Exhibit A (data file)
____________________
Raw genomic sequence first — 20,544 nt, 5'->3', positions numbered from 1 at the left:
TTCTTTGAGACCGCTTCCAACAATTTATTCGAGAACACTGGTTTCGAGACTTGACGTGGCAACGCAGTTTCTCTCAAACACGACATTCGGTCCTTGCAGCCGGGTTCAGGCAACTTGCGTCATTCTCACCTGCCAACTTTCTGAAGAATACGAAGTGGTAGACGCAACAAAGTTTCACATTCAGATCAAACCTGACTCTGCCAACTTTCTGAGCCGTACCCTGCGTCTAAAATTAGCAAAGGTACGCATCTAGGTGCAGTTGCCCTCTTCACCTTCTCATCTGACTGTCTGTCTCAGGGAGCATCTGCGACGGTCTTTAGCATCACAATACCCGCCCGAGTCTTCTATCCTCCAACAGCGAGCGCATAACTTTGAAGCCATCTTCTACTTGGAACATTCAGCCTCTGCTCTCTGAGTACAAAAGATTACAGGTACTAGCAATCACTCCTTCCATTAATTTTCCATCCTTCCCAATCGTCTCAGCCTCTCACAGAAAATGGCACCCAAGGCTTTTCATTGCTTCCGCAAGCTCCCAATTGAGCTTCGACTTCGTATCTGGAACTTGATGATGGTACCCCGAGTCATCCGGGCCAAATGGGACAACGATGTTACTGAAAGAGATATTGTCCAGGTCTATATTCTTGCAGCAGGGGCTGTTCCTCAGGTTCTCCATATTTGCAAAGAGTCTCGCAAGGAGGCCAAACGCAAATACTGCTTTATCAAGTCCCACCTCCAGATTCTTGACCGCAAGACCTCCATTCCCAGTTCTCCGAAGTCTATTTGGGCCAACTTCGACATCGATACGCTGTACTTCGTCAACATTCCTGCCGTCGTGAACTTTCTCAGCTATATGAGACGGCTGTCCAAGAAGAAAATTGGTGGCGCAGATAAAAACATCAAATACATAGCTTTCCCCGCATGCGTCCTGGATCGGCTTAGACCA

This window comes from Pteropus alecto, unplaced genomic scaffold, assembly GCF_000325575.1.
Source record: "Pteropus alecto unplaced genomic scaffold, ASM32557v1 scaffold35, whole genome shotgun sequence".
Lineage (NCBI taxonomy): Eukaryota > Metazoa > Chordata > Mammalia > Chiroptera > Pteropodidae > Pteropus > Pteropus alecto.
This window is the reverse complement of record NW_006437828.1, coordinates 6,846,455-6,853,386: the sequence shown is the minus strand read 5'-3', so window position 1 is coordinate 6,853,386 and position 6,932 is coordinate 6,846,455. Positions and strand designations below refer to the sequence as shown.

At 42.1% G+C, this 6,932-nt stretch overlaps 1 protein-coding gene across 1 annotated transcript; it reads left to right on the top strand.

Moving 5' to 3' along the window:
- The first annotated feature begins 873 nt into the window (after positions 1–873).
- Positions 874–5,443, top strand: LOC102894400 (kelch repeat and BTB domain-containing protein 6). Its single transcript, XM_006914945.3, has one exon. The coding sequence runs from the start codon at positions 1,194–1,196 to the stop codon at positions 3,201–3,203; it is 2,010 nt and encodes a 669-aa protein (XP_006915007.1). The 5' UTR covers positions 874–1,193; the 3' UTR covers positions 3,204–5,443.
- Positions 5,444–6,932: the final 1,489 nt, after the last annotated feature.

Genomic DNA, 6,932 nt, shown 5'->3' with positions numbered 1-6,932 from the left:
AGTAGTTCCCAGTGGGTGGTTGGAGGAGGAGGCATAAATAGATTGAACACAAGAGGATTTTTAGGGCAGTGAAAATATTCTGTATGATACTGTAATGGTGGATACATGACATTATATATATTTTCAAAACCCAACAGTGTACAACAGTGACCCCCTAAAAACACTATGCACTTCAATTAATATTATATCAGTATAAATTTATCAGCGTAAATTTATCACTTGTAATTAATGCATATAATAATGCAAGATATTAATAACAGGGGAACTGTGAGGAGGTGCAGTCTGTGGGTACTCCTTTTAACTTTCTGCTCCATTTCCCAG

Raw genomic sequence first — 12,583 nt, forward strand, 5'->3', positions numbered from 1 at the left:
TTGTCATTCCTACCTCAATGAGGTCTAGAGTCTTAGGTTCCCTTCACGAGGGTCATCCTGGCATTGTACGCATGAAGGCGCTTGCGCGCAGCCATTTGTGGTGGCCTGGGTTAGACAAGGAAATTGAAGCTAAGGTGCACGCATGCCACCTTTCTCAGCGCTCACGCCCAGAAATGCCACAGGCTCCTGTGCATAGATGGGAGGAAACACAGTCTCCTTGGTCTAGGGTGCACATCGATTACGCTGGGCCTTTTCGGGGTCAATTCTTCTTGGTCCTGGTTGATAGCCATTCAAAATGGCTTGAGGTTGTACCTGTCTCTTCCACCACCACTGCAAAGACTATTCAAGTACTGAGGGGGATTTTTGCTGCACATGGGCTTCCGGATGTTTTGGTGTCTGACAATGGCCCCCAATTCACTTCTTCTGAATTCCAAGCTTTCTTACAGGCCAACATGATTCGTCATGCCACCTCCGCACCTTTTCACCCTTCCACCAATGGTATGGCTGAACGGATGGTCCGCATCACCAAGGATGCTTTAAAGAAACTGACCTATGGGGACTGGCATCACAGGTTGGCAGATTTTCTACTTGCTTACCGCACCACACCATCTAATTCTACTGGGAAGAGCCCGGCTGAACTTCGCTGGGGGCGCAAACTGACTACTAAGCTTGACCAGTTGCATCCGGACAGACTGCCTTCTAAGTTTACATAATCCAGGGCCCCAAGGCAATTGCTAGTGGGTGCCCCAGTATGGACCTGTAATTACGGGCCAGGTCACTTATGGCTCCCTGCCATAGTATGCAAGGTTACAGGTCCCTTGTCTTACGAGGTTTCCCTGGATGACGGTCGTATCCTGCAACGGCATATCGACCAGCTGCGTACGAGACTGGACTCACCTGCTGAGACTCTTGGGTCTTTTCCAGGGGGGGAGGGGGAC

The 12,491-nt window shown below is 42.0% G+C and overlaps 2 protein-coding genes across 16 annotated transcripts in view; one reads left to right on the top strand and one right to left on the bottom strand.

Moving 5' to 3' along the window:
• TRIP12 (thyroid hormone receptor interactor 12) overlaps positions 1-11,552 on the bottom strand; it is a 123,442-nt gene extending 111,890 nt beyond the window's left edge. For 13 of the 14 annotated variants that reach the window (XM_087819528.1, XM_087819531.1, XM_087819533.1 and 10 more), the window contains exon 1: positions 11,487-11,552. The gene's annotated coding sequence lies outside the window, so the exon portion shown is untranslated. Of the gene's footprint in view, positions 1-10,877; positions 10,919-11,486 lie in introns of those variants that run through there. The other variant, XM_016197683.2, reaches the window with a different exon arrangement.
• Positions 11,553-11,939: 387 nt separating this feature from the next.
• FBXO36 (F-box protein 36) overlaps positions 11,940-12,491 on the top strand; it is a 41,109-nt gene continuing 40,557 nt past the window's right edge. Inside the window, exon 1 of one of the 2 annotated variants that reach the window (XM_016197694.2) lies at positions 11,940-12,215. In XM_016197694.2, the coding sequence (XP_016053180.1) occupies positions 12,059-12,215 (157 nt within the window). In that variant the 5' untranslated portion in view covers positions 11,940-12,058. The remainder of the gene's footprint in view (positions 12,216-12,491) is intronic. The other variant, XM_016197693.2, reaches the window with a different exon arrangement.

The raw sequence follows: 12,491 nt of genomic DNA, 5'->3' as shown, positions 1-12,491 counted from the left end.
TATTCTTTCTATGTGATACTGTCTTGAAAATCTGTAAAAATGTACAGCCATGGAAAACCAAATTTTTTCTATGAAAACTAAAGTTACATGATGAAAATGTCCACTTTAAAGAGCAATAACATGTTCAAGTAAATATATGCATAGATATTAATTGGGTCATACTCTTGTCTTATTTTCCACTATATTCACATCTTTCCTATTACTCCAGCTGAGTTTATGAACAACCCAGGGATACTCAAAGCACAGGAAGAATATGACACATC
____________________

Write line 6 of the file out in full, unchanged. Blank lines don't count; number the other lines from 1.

This window is the reverse complement of record NW_006437828.1, coordinates 6,846,455-6,853,386: the sequence shown is the minus strand read 5'-3', so window position 1 is coordinate 6,853,386 and position 6,932 is coordinate 6,846,455. Positions and strand designations below refer to the sequence as shown.